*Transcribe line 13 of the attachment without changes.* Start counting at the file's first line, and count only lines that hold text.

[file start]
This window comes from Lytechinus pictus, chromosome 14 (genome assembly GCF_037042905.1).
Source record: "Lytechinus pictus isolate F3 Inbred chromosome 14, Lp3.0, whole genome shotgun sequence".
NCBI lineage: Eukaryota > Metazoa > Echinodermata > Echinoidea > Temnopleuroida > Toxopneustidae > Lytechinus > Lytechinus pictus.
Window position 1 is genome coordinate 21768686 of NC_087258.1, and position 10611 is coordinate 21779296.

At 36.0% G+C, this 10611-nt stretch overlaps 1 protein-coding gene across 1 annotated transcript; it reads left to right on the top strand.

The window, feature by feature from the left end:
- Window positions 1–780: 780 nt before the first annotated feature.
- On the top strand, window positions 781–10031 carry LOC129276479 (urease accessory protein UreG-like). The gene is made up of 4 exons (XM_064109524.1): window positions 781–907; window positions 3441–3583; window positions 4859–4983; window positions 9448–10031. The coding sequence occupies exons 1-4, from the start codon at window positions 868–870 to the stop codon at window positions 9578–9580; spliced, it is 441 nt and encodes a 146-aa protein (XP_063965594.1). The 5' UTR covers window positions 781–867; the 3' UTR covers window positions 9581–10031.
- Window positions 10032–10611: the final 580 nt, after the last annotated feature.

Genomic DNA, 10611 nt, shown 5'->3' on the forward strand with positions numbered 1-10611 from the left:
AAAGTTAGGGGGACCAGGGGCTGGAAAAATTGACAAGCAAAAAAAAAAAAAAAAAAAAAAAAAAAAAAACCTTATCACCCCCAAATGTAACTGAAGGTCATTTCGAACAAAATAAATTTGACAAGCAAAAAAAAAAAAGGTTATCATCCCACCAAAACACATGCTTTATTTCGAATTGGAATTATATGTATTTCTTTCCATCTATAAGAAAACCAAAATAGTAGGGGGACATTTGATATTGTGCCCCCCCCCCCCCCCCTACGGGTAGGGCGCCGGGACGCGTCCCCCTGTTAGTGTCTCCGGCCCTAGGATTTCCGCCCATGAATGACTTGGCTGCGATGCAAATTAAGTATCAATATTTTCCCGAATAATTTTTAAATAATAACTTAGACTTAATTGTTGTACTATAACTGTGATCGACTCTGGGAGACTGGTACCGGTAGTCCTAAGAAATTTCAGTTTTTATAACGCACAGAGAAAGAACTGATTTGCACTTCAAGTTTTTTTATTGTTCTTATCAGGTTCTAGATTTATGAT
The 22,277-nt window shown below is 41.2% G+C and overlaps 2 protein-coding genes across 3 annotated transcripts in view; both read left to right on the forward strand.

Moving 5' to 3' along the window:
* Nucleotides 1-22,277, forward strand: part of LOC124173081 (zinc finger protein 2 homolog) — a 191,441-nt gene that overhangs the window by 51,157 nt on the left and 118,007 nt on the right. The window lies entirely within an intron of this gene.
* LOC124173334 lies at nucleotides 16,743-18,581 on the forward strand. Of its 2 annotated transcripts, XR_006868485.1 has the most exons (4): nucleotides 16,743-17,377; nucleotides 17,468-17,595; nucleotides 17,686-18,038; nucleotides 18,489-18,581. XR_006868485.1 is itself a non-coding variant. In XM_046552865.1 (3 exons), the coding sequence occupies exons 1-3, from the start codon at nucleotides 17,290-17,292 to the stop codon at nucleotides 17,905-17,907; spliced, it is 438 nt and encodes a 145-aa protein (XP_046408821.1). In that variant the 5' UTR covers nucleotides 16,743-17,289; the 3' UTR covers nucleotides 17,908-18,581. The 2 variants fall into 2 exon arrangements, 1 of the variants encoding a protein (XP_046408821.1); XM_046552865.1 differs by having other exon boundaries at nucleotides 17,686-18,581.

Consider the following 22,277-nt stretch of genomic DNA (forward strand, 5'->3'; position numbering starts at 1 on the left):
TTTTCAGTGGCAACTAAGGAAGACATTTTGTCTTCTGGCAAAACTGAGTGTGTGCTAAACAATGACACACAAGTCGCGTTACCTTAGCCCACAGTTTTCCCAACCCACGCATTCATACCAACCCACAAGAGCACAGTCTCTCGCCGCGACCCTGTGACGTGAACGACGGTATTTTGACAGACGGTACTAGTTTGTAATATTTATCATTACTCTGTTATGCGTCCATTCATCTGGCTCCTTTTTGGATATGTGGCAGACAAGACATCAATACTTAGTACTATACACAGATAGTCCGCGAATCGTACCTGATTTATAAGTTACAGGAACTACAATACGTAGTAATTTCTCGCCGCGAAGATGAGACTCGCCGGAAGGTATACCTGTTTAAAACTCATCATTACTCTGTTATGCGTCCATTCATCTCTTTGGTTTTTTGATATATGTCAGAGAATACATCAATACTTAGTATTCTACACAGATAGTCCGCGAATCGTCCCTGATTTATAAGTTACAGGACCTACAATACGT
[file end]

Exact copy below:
Moving 5' to 3' along the window: